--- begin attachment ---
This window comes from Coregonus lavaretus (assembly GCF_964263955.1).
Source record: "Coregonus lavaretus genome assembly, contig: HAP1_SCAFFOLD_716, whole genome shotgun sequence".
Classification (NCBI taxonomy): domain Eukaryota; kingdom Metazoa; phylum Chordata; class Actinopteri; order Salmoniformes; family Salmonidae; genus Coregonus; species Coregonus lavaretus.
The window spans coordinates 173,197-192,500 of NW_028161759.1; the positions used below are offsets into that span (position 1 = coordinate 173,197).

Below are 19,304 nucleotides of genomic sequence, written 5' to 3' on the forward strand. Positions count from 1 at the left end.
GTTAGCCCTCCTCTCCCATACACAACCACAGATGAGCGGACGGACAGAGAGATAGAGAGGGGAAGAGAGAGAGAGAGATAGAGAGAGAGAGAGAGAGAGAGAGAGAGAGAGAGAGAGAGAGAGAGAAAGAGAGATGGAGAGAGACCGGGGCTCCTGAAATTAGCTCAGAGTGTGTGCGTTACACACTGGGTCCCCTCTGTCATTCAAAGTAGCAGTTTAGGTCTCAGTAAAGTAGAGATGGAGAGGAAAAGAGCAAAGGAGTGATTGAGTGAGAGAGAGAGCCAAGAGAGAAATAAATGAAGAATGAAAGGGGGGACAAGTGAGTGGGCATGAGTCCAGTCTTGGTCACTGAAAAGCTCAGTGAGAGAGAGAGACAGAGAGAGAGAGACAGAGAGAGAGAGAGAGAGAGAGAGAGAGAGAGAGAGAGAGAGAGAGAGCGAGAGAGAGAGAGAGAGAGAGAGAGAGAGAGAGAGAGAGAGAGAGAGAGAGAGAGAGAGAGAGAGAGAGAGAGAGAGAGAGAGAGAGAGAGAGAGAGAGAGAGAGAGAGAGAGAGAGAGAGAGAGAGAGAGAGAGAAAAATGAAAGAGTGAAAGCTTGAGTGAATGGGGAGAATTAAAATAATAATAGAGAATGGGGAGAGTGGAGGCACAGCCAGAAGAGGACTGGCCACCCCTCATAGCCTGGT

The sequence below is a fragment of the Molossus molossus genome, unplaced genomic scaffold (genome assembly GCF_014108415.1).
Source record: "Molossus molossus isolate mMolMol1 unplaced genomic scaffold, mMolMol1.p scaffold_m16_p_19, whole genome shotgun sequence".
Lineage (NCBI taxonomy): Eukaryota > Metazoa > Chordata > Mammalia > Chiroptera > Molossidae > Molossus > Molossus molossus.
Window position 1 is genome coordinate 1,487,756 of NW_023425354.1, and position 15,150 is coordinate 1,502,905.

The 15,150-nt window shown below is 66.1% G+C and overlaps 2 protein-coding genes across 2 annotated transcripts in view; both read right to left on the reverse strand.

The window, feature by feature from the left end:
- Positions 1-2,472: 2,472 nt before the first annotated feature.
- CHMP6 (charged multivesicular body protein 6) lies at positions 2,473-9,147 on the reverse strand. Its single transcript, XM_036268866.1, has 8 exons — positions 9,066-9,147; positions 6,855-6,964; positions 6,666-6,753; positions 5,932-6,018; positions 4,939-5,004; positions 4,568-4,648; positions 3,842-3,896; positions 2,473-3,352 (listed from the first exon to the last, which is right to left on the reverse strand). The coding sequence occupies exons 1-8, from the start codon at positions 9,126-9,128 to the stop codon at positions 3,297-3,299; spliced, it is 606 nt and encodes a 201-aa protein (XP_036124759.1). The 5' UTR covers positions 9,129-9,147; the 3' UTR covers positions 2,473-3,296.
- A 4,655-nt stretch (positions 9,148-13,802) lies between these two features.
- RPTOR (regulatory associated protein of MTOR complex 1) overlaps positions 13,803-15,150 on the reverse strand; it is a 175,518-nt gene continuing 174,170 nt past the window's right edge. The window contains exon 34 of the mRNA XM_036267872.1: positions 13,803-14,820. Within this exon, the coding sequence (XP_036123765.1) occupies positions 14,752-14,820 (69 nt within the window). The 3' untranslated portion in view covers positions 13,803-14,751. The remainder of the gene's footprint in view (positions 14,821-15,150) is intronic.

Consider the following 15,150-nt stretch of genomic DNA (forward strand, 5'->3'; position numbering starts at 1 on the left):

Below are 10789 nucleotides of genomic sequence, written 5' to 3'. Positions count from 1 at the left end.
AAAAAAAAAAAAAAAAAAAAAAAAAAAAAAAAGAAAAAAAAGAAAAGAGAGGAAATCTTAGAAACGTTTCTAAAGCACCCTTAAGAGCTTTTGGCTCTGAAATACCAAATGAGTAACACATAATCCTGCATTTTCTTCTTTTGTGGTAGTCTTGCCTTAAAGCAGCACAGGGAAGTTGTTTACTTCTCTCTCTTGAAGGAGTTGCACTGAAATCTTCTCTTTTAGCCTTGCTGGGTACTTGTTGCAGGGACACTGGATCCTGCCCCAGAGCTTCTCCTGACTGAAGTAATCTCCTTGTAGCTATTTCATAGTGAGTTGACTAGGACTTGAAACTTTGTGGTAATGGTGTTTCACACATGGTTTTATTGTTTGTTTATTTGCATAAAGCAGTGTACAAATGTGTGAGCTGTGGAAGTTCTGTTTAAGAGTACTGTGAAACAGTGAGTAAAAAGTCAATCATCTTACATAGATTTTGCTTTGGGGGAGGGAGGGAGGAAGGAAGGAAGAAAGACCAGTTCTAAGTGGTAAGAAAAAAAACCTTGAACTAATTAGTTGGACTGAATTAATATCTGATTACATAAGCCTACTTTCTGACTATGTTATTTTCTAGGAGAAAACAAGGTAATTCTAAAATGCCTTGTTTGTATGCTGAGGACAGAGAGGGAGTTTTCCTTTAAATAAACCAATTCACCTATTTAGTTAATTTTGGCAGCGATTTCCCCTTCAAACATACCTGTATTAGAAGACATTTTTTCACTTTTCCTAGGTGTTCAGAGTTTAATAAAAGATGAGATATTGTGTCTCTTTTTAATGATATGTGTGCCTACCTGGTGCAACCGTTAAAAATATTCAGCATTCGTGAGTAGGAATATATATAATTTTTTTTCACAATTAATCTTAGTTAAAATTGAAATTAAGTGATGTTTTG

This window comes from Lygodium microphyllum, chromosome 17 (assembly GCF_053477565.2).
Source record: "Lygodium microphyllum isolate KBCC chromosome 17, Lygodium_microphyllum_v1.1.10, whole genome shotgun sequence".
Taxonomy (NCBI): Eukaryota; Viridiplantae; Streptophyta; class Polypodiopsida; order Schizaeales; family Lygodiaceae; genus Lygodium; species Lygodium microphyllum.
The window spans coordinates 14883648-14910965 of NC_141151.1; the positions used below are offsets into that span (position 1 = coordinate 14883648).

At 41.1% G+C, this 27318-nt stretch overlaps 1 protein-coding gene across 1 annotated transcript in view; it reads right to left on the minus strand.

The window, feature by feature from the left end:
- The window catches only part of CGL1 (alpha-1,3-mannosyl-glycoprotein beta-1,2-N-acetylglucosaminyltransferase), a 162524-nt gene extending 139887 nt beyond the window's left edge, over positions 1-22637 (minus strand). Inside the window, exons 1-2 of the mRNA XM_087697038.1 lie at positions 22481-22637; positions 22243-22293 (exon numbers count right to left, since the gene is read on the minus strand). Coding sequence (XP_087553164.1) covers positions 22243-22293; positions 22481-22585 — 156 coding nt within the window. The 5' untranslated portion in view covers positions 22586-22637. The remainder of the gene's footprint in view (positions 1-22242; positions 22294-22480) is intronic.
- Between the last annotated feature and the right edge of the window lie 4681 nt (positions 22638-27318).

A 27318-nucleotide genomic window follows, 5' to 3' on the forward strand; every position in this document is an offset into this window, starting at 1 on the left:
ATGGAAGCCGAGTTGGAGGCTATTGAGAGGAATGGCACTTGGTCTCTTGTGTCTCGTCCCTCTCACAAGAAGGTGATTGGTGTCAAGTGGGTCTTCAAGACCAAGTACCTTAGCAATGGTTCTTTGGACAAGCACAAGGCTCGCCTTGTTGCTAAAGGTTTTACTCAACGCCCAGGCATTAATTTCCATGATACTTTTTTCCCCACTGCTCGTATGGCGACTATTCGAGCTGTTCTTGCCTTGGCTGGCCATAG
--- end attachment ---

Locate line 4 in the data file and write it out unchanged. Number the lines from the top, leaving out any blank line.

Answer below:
The window spans coordinates 173,197-192,500 of NW_028161759.1; the positions used below are offsets into that span (position 1 = coordinate 173,197).